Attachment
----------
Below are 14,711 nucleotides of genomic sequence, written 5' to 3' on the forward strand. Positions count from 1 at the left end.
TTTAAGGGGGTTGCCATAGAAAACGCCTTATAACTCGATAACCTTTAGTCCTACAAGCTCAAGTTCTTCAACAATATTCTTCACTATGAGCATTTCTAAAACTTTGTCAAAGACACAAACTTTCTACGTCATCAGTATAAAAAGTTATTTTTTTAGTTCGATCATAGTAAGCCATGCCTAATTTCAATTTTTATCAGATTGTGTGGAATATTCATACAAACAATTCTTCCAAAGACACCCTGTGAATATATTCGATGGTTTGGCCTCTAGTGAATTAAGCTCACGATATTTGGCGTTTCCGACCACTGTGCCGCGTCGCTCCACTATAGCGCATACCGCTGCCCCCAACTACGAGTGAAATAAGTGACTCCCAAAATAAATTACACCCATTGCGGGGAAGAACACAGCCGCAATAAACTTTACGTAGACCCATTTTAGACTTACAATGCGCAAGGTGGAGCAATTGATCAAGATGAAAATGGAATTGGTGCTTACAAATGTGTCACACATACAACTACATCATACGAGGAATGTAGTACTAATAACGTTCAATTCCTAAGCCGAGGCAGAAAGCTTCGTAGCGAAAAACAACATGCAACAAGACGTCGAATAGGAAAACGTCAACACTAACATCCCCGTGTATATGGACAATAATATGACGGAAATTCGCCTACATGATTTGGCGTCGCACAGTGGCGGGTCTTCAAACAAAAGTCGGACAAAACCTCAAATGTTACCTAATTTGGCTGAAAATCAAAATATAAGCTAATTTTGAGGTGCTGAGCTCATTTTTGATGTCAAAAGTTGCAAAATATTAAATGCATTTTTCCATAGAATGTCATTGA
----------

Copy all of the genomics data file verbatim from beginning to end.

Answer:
Below are 14,711 nucleotides of genomic sequence, written 5' to 3' on the forward strand. Positions count from 1 at the left end.
TTTAAGGGGGTTGCCATAGAAAACGCCTTATAACTCGATAACCTTTAGTCCTACAAGCTCAAGTTCTTCAACAATATTCTTCACTATGAGCATTTCTAAAACTTTGTCAAAGACACAAACTTTCTACGTCATCAGTATAAAAAGTTATTTTTTTAGTTCGATCATAGTAAGCCATGCCTAATTTCAATTTTTATCAGATTGTGTGGAATATTCATACAAACAATTCTTCCAAAGACACCCTGTGAATATATTCGATGGTTTGGCCTCTAGTGAATTAAGCTCACGATATTTGGCGTTTCCGACCACTGTGCCGCGTCGCTCCACTATAGCGCATACCGCTGCCCCCAACTACGAGTGAAATAAGTGACTCCCAAAATAAATTACACCCATTGCGGGGAAGAACACAGCCGCAATAAACTTTACGTAGACCCATTTTAGACTTACAATGCGCAAGGTGGAGCAATTGATCAAGATGAAAATGGAATTGGTGCTTACAAATGTGTCACACATACAACTACATCATACGAGGAATGTAGTACTAATAACGTTCAATTCCTAAGCCGAGGCAGAAAGCTTCGTAGCGAAAAACAACATGCAACAAGACGTCGAATAGGAAAACGTCAACACTAACATCCCCGTGTATATGGACAATAATATGACGGAAATTCGCCTACATGATTTGGCGTCGCACAGTGGCGGGTCTTCAAACAAAAGTCGGACAAAACCTCAAATGTTACCTAATTTGGCTGAAAATCAAAATATAAGCTAATTTTGAGGTGCTGAGCTCATTTTTGATGTCAAAAGTTGCAAAATATTAAATGCATTTTTCCATAGAATGTCATTGA